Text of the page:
Activism & Volunteering

“We reject this text. We condemn this deal.” - Youth respond to outcomes of the climate talks

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After 2 weeks of negotiations, 48 non-stop hours of procrastination and closed talks in the chilly halls of the conference center in Doha, Qatar, a deal was (literally) hammered out at the end of extra time at COP18. But young people have condemned the text as “a deal founded only on promises that progress might materialise in the future”. We bring you all the reactions and first-look analysis of the text and how it was bizarrely passed.

Young people are still reeling in shock after the texts on the table at the UN climate talks in Doha were passed in 30 seconds of gavelling by the chair, with no room for discussion or comment.

Initially it was unclear that the Doha package has indeed been accepted, such was the haste with which it was passed. But as realisation dawned, youth became outraged.

Young people gathered after the deal was passed to tell negotiators “We reject this text. We condemn this deal.” Credit: Sophia Robinson

We as young people condemn a deal in which the USA and Canada continue to obstruct progress and refuse to commit to their moral responsibility of reducing carbon emissions drastically.

We condemn a deal in which the only legally binding targets for carbon emissions cuts from developed countries responsible for historical emissions are from Europe and Australia, who only contribute to 15% of global emissions. And even those targets are woefully weak.

We condemn a deal which is locking us into a 3-5 degree temperature rise, which will drown small island states and drastically reduce standards of living for our children and future generations.

We condemn a deal in which the fund for financing adaptation to the devastating impacts of climate change that are being felt right now lies empty.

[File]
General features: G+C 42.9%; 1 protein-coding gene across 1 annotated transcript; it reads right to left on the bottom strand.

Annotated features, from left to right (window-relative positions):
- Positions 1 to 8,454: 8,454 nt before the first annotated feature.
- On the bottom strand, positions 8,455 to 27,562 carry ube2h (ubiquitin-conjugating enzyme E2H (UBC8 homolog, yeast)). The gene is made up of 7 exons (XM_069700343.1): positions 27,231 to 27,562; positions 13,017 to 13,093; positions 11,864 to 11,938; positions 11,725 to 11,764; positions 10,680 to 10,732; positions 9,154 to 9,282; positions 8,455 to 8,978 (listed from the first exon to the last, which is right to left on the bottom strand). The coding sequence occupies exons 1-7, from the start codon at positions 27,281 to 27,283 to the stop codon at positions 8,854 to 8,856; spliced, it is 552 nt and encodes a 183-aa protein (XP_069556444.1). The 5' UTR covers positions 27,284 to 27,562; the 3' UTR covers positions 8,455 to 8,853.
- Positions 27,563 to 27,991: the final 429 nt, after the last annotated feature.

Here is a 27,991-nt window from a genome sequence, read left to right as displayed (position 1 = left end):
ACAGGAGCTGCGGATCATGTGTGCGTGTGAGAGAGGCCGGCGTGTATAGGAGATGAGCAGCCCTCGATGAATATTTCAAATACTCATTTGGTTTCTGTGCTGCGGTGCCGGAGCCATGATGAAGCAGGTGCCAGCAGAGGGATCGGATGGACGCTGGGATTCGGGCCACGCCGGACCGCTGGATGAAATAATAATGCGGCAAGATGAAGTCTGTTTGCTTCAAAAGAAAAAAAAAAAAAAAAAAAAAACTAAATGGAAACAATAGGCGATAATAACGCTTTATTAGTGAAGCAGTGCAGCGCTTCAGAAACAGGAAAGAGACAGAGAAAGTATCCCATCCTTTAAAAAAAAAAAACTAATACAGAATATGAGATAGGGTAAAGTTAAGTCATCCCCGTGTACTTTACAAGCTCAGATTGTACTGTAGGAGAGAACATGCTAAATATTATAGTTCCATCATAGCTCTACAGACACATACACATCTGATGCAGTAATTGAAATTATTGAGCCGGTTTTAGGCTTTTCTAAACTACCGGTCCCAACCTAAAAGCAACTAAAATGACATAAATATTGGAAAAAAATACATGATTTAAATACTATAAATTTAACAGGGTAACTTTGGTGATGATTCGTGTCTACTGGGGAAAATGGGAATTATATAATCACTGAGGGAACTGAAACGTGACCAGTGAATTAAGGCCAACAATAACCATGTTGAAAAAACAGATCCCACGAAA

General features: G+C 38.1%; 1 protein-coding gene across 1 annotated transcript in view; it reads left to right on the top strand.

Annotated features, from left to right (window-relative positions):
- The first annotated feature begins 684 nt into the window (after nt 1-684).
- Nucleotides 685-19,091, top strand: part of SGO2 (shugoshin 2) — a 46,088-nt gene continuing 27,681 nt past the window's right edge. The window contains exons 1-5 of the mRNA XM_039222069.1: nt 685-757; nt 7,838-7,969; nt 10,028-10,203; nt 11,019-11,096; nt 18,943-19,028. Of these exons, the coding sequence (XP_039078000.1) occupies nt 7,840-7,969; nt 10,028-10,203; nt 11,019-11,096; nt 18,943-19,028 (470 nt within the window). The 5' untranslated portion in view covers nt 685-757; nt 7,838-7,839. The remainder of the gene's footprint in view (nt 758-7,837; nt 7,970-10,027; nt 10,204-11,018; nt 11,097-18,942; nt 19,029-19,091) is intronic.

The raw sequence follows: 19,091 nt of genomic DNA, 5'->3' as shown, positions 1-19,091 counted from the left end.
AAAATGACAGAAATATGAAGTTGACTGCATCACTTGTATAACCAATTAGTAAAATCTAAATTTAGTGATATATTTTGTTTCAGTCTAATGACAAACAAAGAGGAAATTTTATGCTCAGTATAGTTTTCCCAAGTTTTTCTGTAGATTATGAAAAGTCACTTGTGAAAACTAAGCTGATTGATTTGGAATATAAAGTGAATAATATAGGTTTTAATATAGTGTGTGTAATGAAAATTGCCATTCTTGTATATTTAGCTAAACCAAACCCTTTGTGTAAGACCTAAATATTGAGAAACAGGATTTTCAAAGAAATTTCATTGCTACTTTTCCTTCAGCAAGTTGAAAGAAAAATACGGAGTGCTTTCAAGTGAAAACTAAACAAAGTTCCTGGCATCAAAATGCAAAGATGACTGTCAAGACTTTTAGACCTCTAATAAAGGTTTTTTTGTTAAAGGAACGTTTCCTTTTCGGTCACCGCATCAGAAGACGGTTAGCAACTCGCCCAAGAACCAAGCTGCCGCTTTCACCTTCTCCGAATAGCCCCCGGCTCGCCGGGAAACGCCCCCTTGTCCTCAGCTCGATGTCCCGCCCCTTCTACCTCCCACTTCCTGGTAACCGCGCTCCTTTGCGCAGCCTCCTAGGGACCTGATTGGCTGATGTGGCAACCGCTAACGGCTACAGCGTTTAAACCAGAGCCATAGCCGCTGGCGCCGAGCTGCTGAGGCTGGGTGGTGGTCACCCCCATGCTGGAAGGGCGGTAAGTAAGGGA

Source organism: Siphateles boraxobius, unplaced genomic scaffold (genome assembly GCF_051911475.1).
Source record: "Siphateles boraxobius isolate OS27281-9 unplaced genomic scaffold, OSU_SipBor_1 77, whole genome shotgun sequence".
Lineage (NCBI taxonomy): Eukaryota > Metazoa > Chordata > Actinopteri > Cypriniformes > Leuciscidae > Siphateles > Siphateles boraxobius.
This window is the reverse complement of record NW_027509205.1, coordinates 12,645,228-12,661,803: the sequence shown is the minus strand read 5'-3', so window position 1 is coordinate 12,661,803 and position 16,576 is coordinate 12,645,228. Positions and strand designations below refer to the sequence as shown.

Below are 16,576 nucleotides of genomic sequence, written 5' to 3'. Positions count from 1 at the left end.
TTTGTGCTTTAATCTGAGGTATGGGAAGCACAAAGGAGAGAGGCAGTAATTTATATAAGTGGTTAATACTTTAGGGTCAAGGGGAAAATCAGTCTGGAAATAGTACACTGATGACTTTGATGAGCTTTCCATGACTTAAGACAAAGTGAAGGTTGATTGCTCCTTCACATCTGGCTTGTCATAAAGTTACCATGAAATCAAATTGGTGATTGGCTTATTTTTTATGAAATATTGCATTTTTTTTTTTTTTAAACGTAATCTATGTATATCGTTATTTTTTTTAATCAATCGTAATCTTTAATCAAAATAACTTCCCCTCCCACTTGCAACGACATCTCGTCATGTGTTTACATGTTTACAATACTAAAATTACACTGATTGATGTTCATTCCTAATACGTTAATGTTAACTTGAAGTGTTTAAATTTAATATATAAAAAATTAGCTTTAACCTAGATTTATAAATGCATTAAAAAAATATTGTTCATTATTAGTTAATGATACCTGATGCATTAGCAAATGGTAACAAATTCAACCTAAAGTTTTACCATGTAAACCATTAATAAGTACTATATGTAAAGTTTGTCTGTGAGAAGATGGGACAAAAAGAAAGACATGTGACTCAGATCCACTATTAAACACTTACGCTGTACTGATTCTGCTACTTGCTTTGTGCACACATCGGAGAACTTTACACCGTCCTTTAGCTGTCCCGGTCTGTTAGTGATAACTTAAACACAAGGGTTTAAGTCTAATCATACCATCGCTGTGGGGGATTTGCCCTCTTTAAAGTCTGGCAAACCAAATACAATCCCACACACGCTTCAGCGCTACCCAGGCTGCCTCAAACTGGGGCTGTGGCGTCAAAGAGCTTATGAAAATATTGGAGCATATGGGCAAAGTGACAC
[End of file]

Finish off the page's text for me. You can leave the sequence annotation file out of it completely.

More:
We condemn a deal founded only on promises that progress might materialise in the future.

We need action now.

Representatives from the ENGO (envrionmental NGOs), TUNGO (trade unions) and YOUNGO (youth) speak at the closing plenary to reject the text.

A representative of small island states said “Those who are obstructive need to talk not about how their people will live, but whether our people will live.”

Young people are not giving up on the process itself. Rejecting the text is not a rejection of the process. We recognise that the UNFCCC is the best forum for all countries to come together and discuss a global solution, and for those who are most vulnerable to climate change to have their concerns heard. We will continue to support the Philippines and other like-minded countries in their efforts to promote needed finance and support.

But we will not continue to support empty deals. We reject this text.

Over the coming weeks we at will be analysing the details of the Doha package in relation to what young people wanted to see, and looking at how we can move forward over the next year to ensure the UN process will deliver the outcome we need.